Gah - a solution with more questions. – EntropicLqd


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A Brush can be one of several flavours:

The chart on the right is (probably) the correct way of envisioning the types of brush, but the one on the left may be of more use to the mapper since the majority of brushes used are addtive or subtractive.


These either remove solid matter from the world or add it back in, depending on their CSG operation: additive or subtractive.

Brush order is important in determining the result of complex mixes of types. For example, if you subtract a room shape, add things back in, decide you want the room to be larger and subtract a larger brush, it will remove all solid matter, including that created by your additive brushes. You would need to move the new large room shape to first in brush order, or use vertex editing on the original room brush to enlarge it.


These add material into the world much like additive solid brushes. They have a different effect on the BSP and when used judiciously reduce polycount and node count, thus optimizing complex geometry. They can also create invisible brushes that block the player around glass and masked textures, known as Invisible Collision Hulls. See the Semisolid page for more.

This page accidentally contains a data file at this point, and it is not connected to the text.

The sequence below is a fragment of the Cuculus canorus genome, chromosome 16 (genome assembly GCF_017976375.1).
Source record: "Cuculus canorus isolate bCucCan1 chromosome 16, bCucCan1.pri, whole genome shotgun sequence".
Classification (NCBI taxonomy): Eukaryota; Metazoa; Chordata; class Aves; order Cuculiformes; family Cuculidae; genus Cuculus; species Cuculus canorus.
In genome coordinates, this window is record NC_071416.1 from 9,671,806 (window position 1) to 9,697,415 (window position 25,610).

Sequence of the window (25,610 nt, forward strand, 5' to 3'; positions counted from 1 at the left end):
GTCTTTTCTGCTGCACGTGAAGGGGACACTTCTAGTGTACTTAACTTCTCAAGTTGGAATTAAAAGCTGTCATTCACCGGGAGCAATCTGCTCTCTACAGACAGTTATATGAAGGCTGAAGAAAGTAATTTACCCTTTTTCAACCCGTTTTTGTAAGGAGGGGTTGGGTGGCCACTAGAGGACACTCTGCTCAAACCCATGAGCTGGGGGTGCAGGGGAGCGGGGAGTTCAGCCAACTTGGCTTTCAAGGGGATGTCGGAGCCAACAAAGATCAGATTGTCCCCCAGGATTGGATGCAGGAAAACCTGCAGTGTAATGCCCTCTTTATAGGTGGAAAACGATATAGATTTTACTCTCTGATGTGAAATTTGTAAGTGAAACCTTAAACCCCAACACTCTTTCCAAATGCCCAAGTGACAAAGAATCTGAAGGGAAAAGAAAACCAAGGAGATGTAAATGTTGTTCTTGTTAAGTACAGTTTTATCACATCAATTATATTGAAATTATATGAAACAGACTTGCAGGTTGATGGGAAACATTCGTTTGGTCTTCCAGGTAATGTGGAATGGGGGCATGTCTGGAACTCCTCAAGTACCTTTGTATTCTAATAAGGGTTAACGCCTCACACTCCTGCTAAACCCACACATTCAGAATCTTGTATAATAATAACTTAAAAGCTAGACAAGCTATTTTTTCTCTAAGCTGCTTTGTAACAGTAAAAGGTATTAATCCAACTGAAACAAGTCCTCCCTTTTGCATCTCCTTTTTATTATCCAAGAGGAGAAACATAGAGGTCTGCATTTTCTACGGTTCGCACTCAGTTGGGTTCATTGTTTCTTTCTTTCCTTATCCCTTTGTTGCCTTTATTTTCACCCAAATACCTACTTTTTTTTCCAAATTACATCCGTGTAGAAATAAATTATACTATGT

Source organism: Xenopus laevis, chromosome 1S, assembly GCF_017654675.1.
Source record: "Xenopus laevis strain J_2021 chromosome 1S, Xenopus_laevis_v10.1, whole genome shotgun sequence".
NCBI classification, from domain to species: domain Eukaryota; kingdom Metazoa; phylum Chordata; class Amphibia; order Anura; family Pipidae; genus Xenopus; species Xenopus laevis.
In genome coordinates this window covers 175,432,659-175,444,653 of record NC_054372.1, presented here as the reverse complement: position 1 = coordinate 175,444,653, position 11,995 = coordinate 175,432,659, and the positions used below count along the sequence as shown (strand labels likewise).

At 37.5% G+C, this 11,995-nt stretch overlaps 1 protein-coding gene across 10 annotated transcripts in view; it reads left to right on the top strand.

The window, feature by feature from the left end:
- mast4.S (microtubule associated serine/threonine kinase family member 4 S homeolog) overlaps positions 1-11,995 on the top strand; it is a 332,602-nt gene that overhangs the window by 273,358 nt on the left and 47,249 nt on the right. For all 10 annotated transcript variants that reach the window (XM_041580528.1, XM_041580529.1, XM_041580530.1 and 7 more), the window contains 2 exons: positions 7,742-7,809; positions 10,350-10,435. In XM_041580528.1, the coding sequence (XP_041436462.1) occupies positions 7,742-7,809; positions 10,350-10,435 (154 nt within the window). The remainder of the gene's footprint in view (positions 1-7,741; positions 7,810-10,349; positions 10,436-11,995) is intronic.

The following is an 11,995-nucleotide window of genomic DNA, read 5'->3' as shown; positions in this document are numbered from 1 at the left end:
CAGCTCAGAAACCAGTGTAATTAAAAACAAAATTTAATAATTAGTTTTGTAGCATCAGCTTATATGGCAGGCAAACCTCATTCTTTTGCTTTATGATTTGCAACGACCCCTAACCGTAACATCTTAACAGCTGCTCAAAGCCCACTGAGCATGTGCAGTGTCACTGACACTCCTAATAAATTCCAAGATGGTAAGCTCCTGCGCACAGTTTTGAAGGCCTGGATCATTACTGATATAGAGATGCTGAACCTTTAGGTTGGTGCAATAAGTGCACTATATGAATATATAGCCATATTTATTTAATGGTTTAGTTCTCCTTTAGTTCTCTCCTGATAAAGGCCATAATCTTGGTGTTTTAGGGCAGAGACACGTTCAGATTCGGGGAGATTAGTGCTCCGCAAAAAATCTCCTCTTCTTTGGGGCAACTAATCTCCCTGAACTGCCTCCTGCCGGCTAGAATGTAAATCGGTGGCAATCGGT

A nonsolid brush behaves as though each poly were a single sheet. Note that the differences in adding a single sheet as Solid / Semisolid / Nonsolid are not strictly determined: see sheet for more this.

Examples of nonsolid use:

  • a panorama in a skybox
  • a complex zone portal, eg the cube in UT's DM-HyperBlast, the healing area in DM-Healpod

Changing brush solidity

The solidity of any brush can be changed in the editor by right-clicking the brush and choosing Solidity. See Brush Context Menu.